Laban used the same word, גָּנַב (gānaḇ), to describe Jacob’s actions. By stealing away in the dead of night with his father-in-law’s daughter and grandchildren, Jacob had effectively “stolen” Laban’s heart. According to Laban, Jacob had deliberately and maliciously deceived him and, in so doing, had broken his heart.

It is difficult to feel much sympathy for Laban because he has proven himself to be just as untrustworthy and manipulative. This is a man who had deliberately taken advantage of Jacob on multiple occasions. But now that he was on the receiving end of the deception, he didn’t like it. And he let Jacob know that the only thing preventing him from getting even was the warning he had received from Yahweh. If Jacob’s God had not stepped in, Laban would be meting out vigilante justice.

But the real motivation behind Laban’s anger was not his heart for his family, but his passion for his false god. The confiscation of his household idol had been the deal-breaker. And Laban clearly believed that Jacob was the guilty party.

“I can understand your feeling that you must go, and your intense longing for your father’s home. But why have you stolen my gods?” – Genesis 31:30 NLT

But Jacob declared his innocence. He admitted that his secretive departure had been because he had feared what would happen if Laban discovered his plans to return to Canaan. Jacob knew his father-in-law well and assumed that he would do anything to prevent his daughters and grandchildren from leaving. But as far as the missing idol was concerned, Jacob knew nothing about it. And he challenged Laban to instigate a search to see if anyone had the idol in their possession. If the missing idol was found, Jacob agreed to have the guilty party executed. But little did he know that he was sentencing his own wife to death.

This entire scene provides a fitting summary of this portion of Jacob’s life. For nearly 20 years, he has lived with his uncle, Laban. During that time he had found the wife he had set out to find and had also ended up with an unexpected second wife and two concubines. The two decades had been filled with deceit and trickery as the various parties manipulated and defrauded one another in an effort to get their own ways. No one in this story comes out as squeaky clean and free from blame. They each bear responsibility for their particular sins and stand before God as guilty and deserving of His judgment.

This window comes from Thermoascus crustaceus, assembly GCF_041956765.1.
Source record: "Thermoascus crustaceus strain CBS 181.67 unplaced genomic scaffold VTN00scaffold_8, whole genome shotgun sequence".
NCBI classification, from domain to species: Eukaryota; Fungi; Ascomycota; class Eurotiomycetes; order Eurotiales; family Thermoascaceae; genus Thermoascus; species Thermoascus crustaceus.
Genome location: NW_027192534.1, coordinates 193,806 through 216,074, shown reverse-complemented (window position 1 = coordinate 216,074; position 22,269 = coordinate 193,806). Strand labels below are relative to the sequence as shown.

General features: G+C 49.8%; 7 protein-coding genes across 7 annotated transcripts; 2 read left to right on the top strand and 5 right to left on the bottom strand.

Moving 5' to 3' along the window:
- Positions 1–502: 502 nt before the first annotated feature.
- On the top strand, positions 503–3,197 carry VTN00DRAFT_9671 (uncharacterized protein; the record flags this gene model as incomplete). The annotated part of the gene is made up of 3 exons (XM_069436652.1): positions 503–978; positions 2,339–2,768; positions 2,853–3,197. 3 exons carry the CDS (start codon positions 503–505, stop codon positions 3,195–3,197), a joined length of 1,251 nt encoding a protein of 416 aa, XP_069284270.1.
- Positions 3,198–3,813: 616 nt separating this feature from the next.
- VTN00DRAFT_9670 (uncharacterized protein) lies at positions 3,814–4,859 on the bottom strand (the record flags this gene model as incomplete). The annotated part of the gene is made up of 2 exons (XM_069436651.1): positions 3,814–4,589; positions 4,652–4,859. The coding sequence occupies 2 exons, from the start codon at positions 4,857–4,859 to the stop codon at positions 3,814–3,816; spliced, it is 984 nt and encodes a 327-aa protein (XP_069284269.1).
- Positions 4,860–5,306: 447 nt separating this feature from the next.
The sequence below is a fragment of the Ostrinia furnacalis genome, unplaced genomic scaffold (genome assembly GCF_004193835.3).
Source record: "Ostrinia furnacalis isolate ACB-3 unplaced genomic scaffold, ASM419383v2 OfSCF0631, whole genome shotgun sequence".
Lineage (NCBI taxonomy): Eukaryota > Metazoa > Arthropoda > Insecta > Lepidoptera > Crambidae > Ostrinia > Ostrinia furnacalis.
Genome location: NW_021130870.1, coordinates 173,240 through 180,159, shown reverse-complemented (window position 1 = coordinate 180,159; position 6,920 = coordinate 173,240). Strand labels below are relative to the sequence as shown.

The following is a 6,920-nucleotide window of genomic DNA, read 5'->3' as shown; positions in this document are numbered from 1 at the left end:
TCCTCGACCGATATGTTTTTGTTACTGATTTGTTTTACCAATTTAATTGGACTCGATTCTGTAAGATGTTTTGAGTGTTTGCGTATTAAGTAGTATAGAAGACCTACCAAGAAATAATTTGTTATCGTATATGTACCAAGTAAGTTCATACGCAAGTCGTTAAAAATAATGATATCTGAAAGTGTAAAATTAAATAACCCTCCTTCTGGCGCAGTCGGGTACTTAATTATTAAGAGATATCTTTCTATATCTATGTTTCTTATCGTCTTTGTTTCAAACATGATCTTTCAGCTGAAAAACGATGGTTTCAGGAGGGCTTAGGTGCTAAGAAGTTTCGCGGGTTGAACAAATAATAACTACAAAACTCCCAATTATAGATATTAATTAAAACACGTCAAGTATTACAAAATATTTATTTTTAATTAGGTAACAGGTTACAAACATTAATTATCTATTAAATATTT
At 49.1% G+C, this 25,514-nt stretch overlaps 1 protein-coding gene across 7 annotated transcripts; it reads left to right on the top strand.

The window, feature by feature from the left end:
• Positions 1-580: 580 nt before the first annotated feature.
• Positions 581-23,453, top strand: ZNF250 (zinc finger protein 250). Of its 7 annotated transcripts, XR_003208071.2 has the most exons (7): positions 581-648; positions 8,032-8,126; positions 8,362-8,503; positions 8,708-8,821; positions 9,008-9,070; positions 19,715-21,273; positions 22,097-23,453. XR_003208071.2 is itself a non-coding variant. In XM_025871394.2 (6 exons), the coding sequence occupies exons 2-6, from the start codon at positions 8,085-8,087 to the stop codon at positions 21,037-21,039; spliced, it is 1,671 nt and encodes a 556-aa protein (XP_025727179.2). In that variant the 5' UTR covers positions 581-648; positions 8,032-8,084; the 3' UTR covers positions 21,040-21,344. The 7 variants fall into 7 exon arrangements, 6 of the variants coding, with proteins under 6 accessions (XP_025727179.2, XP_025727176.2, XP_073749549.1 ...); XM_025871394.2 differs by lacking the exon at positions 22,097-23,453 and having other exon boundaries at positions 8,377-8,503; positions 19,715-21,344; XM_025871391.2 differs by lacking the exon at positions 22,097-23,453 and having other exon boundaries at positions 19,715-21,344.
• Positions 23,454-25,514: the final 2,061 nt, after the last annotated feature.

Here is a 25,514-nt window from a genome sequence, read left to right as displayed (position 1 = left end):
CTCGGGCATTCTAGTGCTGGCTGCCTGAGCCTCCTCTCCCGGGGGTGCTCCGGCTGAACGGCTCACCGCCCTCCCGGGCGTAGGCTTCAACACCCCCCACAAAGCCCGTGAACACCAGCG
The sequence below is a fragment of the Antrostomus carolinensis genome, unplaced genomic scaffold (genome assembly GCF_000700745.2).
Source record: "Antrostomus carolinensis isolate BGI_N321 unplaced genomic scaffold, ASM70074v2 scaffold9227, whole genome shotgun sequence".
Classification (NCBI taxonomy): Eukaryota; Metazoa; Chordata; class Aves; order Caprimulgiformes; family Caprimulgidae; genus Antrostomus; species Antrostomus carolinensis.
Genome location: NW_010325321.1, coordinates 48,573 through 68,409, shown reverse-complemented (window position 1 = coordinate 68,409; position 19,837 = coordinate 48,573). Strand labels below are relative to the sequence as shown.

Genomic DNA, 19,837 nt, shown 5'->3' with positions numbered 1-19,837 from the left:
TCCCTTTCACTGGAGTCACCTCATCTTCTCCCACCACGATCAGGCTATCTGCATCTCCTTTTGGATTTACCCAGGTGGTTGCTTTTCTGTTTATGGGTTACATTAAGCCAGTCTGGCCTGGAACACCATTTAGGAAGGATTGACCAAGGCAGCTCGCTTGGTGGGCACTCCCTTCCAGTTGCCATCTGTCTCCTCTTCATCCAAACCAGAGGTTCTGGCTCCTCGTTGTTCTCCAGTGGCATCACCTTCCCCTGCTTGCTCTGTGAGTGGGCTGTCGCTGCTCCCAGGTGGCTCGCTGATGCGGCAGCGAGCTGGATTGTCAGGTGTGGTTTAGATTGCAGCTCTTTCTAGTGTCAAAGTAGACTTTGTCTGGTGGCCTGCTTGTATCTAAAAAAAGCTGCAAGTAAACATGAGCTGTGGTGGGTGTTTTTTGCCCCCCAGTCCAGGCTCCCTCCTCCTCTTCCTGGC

But despite all the subterfuge and selfish scheming, God has been at work. And as Jacob faces off with Laban in the hill country of Gilead, God is preparing to end this phase of Jacob’s life of exile. He is on his way back to Canaan, the land that God had promised to give to his grandfather, Abraham. It is his divinely ordained inheritance. The days of exile are over. It is time to go home, but God wants Jacob to leave behind everything associated with his stay in Haran. From this point forward, Jacob will be expected to separate himself from his father-in-law and his false gods. He will be required to leave behind his dependence upon trickery and deceit to get ahead. From this point forward, God will be leading Jacob back to Canaan and into a deeper and fully sold-out relationship with Him. This current crisis will come to an end. But the days ahead will not be easy. Leaving behind his old ways will prove to be far more difficult for Jacob than leaving Haran. But God is preparing Jacob for another exile that will last far longer than his stay in Mesopotamia. And it will be in keeping with God’s promise to Abraham.

“You can be sure that your descendants will be strangers in a foreign land, where they will be oppressed as slaves for 400 years. But I will punish the nation that enslaves them, and in the end they will come away with great wealth.” – Genesis 14:13-14 NLT

Jacob was returning to Canaan with 11 sons. And one of those sons, Joseph, would play an integral part in the fulfillment of God’s promise. What Jacob did not realize was that his entire life was to be a foreshadowing of the nation of Israel. Just as Jacob had fled to a foreign land to escape certain death, so too the people of Israel would flee to Egypt to escape a famine in the land of Canaan. And like Jacob, their forefather, the people of Israel would find themselves living as little more than captives in their new homeland. But God would eventually redeem them, just as He was doing for Jacob. He would faithfully fulfill His covenant commitment and return His exiled sons and daughters to the land of promise.

English Standard Version (ESV) The Holy Bible, English Standard Version. ESV® Permanent Text Edition® (2016). Copyright © 2001 by Crossway Bibles, a publishing ministry of Good News Publishers.